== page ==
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Parity and Spin CFT with boundaries and defects

by Ingo Runkel, Lóránt Szegedy, Gérard M. T. Watts

This Submission thread is now published as

Submission summary

Authors (as registered SciPost users): Lóránt Szegedy · Gerard Watts
Submission information
Preprint Link:  (pdf)
Date accepted: 2023-09-15
Date submitted: 2023-07-19 08:05
Submitted by: Szegedy, Lóránt
Submitted to: SciPost Physics
Ontological classification
Academic field: Physics
  • High-Energy Physics - Theory
  • Mathematical Physics


This paper is a follow-up to [arXiv:2001.05055] in which two-dimensional conformal field theories in the presence of spin structures are studied. In the present paper we define four types of CFTs, distinguished by whether they need a spin structure or not in order to be well-defined, and whether their fields have parity or not. The cases of spin dependence without parity, and of parity without the need of a spin structure, have not, to our knowledge, been investigated in detail so far. We analyse these theories by extending the description of CFT correlators via three-dimensional topological field theory developed in [arXiv:hep-th/0204148] to include parity and spin. In each of the four cases, the defining data are a special Frobenius algebra $F$ in a suitable ribbon fusion category, such that the Nakayama automorphism of $F$ is the identity (oriented case) or squares to the identity (spin case). We use the TFT to define correlators in terms of $F$ and we show that these satisfy the relevant factorisation and single-valuedness conditions. We allow for world sheets with boundaries and topological line defects, and we specify the categories of boundary labels and the fusion categories of line defect labels for each of the four types. The construction can be understood in terms of topological line defects as gauging a possibly non-invertible symmetry. We analyse the case of a $\mathbb{Z}_2$-symmetry in some detail and provide examples of all four types of CFT, with Bershadsky-Polyakov models illustrating the two new types.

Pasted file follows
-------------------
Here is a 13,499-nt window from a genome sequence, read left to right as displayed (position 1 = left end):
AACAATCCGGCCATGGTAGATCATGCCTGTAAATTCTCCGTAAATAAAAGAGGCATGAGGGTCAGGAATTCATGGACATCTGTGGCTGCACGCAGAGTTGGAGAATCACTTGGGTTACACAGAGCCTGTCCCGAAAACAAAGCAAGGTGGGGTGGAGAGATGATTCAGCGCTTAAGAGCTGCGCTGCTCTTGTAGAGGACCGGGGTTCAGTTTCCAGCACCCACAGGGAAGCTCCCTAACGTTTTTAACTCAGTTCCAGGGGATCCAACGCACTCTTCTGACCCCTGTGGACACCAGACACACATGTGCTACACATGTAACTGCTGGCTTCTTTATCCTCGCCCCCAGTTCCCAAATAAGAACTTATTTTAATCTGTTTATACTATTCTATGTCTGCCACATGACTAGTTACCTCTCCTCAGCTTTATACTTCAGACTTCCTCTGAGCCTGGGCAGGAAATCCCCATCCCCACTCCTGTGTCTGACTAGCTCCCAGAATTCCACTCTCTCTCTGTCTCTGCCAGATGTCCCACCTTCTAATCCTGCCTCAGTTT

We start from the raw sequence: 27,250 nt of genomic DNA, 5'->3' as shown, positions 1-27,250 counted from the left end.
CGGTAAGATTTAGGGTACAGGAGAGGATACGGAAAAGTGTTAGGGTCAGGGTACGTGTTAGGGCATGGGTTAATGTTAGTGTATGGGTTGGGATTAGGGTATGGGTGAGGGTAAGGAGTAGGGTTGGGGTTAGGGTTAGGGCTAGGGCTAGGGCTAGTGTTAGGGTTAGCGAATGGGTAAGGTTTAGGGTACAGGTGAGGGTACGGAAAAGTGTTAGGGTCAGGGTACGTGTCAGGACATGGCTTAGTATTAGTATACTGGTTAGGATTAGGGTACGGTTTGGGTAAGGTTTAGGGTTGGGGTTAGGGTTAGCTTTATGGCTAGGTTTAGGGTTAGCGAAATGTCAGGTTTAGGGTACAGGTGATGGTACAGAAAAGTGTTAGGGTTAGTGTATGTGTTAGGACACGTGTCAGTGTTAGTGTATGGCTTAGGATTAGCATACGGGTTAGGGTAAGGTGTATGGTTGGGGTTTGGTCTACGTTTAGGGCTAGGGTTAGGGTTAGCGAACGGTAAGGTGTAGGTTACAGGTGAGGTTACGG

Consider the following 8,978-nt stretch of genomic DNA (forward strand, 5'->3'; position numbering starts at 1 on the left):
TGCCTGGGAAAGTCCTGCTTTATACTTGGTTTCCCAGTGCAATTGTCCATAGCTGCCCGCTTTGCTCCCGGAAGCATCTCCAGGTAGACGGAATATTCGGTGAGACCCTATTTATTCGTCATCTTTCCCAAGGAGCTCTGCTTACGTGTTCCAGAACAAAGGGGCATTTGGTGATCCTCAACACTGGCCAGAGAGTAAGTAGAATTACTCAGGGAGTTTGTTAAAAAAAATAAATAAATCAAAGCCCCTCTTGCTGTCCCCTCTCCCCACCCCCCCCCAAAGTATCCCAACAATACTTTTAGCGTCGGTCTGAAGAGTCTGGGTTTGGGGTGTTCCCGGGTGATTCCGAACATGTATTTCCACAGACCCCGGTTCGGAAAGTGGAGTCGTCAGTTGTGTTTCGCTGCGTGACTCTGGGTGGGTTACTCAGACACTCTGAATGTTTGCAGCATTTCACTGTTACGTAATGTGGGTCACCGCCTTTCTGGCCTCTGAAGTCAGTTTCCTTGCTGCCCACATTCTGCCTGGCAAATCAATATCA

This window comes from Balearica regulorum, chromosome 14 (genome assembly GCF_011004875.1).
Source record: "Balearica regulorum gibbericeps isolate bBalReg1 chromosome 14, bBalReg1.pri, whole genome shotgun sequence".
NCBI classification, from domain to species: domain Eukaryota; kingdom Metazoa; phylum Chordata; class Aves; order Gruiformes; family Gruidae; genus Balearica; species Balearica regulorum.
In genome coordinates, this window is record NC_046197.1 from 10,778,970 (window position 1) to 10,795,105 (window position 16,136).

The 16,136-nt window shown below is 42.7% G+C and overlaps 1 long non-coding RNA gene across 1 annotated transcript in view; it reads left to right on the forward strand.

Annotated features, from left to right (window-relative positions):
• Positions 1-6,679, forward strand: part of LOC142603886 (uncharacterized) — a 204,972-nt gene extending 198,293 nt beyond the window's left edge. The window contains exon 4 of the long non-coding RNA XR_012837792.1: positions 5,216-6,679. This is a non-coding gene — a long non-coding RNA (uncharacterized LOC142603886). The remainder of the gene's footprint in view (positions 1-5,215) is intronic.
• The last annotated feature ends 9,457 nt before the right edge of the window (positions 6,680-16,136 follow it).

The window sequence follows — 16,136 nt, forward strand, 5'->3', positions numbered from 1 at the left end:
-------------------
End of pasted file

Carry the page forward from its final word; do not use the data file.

Author comments upon resubmission

{\bf Report 1 and reply}

The authors discuss the structures of RCFTs graded by parity and in the presence of spin structures. The paper builds upon previous work by the authors and incorporates the most general RCFT observables that involve defects and boundaries. The exposition is comprehensive, clear and skillfully illustrated. It clarifies various subtleties in the literature on such RCFTs. This will be a very useful reference to learn about these RCFTs and certainly deserves to be published.

Some minor comments:

  1. While the authors focus on RCFT in this paper, it maybe worthwhile to briefly comment on how some of the constructions can be generalized to general 2d CFT which may not be rational (e.g. gauging a special Frobenius algebra F which does not rely on starting with an underlying modular tensor category) .


We have added some comments at the end of section 1.5

  1. The authors mention in the abstract that the construction (gauging F) is like "as gauging a possibly non-invertible symmetry". This was not mentioned in the main text. It would be good to mention and clarify this point (e.g. when and how it becomes non-invertible).


We have explained the relation to gauging symmetries and added an example of a non-invertible symmetry and its gauging in section 1.5. In any given CFT, a symmetry (in the sense of an indecomposable topological defect) is either invertible or non-invertible. A symmetry may become non-invertible after gauging a different symmetry, but we do not need this in our construction and would prefer not to comment on it.

  1. The main general construction of type 4 spin CFT comes from gauging F in a type 2 CFT as stated in Sec 1.5. This is related but different from the usual fermionization construction (which starts from type 1). Just for clarity, in discussing the Ising example (similarly for the other examples), it may be good to fill in the empty boxes in the table (7.12) below (7.11).


There are two related constructions in this paper which both actually start with a type 1 CFT and which result in a theory without parity (bosonic theory'') using the algebra $A_+$, and a theory with parity (fermionic theory'') using the algebra $A_-$.

Depending on the details of the theory, using $A_+$ will result in a theory of type 3 or of type 1 (which is a type 3 theory which is actually insensitive to the spin structure), and using $A_-$ will result in a theory of type 4 or of type 2 (which is a type 4 theory which is actually insensitive to the spin structure). The examples in section 7 cover all four of these cases.

The construction of a theory of type 4 starts with a theory of type 1 which is extended to a theory of type 2 and then gauged to get the desired theory of type 4. This is indeed different to the ``usual" fermionisation procedure which starts with the a theory of 1, tensors with Arf to get a trivial tensor product theory of type 4 and then gauges to get the desired theory of type 4.